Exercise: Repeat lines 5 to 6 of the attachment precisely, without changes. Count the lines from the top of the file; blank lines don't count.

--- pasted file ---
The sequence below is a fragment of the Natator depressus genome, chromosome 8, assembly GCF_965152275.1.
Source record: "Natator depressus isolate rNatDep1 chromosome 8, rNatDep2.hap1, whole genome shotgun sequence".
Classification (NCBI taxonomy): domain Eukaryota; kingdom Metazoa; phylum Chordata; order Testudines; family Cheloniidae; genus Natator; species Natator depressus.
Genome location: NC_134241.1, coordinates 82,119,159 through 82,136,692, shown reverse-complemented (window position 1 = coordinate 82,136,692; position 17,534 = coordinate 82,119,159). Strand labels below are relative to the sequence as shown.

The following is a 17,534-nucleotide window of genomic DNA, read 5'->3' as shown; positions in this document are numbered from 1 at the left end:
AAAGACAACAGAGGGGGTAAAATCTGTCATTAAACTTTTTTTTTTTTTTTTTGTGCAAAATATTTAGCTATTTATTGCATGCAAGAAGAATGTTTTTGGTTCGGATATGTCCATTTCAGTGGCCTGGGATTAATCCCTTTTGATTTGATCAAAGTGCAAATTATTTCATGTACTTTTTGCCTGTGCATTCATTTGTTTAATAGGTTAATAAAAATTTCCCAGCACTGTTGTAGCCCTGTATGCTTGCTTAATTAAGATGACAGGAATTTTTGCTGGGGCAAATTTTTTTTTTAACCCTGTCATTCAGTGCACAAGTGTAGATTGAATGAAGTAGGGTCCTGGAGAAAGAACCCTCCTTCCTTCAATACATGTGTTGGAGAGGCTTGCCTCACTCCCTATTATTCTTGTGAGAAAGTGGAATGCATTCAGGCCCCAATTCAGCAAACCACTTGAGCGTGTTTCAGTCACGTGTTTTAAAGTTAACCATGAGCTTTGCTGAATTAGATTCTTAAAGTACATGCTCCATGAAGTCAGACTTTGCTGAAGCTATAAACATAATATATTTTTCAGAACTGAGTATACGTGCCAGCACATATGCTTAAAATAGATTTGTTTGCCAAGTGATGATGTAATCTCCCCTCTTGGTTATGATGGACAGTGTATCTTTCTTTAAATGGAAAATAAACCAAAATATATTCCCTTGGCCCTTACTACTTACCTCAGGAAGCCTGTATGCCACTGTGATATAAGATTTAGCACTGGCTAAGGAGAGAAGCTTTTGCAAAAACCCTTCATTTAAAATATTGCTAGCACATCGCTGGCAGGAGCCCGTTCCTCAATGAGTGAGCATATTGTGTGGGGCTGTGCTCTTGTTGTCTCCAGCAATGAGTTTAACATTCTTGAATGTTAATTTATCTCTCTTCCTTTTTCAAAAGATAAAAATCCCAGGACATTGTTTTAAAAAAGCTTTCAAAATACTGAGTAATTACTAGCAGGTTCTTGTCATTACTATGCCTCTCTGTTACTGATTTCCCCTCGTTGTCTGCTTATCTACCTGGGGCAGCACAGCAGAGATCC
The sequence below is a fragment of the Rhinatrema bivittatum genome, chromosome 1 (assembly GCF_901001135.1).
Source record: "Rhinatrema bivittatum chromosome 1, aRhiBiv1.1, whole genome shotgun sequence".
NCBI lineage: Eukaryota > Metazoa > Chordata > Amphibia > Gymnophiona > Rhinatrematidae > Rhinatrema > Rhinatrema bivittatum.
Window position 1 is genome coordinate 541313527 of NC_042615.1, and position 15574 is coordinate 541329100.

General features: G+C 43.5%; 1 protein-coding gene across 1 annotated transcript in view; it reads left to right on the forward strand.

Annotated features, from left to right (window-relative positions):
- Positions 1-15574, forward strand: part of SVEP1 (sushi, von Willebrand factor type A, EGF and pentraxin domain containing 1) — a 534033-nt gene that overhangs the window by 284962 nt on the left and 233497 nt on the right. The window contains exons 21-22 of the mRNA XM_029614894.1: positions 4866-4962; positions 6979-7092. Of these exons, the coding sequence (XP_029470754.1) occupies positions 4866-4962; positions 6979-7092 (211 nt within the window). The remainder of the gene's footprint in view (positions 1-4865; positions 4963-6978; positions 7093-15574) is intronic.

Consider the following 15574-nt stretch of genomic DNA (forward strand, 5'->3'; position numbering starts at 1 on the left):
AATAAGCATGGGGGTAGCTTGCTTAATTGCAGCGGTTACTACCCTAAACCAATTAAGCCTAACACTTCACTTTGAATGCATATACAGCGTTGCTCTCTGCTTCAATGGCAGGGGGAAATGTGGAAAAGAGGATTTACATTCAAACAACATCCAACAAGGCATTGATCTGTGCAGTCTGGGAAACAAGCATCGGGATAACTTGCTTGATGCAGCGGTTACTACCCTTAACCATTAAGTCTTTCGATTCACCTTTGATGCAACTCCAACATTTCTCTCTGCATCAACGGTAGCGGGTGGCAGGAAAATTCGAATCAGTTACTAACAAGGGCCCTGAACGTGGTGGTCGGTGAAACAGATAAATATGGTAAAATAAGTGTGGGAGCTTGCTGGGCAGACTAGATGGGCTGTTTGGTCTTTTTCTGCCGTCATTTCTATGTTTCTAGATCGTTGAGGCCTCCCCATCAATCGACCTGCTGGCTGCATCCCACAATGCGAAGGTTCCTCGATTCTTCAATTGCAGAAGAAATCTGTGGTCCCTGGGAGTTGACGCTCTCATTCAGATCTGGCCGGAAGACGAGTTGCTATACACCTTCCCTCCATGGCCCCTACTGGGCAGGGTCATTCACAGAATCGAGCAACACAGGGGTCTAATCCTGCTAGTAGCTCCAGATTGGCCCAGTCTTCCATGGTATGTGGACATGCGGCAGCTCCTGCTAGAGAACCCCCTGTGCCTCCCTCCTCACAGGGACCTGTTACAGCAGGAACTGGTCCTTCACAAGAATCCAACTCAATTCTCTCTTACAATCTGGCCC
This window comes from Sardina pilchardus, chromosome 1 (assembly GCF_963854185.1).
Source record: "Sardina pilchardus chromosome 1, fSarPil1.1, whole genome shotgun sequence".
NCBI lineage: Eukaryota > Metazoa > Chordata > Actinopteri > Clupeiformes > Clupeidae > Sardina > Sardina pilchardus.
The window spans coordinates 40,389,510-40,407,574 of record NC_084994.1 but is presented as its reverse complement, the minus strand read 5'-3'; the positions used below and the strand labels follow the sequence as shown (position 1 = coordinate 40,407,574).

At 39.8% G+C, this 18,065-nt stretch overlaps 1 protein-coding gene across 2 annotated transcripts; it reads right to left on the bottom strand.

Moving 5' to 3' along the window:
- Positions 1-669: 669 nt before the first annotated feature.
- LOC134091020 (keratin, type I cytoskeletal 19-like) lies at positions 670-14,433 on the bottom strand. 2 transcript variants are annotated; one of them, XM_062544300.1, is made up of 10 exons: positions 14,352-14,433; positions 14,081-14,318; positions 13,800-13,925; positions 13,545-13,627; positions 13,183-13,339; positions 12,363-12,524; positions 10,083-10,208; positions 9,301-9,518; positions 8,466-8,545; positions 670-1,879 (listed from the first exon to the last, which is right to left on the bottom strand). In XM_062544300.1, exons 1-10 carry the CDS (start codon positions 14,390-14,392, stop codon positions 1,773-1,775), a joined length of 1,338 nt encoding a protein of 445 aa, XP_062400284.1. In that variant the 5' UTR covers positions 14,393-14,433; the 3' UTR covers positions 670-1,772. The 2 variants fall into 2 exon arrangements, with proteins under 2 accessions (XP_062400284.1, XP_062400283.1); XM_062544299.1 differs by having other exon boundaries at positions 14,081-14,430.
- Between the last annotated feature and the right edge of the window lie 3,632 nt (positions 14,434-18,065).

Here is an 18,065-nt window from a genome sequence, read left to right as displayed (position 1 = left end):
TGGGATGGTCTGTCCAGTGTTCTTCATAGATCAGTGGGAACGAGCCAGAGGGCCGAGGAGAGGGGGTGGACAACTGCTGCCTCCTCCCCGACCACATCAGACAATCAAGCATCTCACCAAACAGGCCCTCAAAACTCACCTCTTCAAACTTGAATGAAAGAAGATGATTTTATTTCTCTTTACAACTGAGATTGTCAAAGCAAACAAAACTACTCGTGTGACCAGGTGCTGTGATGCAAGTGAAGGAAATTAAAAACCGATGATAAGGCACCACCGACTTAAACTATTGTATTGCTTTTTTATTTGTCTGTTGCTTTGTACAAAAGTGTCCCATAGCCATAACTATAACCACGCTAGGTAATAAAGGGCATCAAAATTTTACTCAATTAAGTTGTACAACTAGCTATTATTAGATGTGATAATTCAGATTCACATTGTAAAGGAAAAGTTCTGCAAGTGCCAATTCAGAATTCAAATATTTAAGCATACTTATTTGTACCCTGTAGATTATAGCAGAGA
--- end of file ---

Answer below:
The following is a 17,534-nucleotide window of genomic DNA, read 5'->3' as shown; positions in this document are numbered from 1 at the left end:
AAAGACAACAGAGGGGGTAAAATCTGTCATTAAACTTTTTTTTTTTTTTTTTGTGCAAAATATTTAGCTATTTATTGCATGCAAGAAGAATGTTTTTGGTTCGGATATGTCCATTTCAGTGGCCTGGGATTAATCCCTTTTGATTTGATCAAAGTGCAAATTATTTCATGTACTTTTTGCCTGTGCATTCATTTGTTTAATAGGTTAATAAAAATTTCCCAGCACTGTTGTAGCCCTGTATGCTTGCTTAATTAAGATGACAGGAATTTTTGCTGGGGCAAATTTTTTTTTTAACCCTGTCATTCAGTGCACAAGTGTAGATTGAATGAAGTAGGGTCCTGGAGAAAGAACCCTCCTTCCTTCAATACATGTGTTGGAGAGGCTTGCCTCACTCCCTATTATTCTTGTGAGAAAGTGGAATGCATTCAGGCCCCAATTCAGCAAACCACTTGAGCGTGTTTCAGTCACGTGTTTTAAAGTTAACCATGAGCTTTGCTGAATTAGATTCTTAAAGTACATGCTCCATGAAGTCAGACTTTGCTGAAGCTATAAACATAATATATTTTTCAGAACTGAGTATACGTGCCAGCACATATGCTTAAAATAGATTTGTTTGCCAAGTGATGATGTAATCTCCCCTCTTGGTTATGATGGACAGTGTATCTTTCTTTAAATGGAAAATAAACCAAAATATATTCCCTTGGCCCTTACTACTTACCTCAGGAAGCCTGTATGCCACTGTGATATAAGATTTAGCACTGGCTAAGGAGAGAAGCTTTTGCAAAAACCCTTCATTTAAAATATTGCTAGCACATCGCTGGCAGGAGCCCGTTCCTCAATGAGTGAGCATATTGTGTGGGGCTGTGCTCTTGTTGTCTCCAGCAATGAGTTTAACATTCTTGAATGTTAATTTATCTCTCTTCCTTTTTCAAAAGATAAAAATCCCAGGACATTGTTTTAAAAAAGCTTTCAAAATACTGAGTAATTACTAGCAGGTTCTTGTCATTACTATGCCTCTCTGTTACTGATTTCCCCTCGTTGTCTGCTTATCTACCTGGGGCAGCACAGCAGAGATCC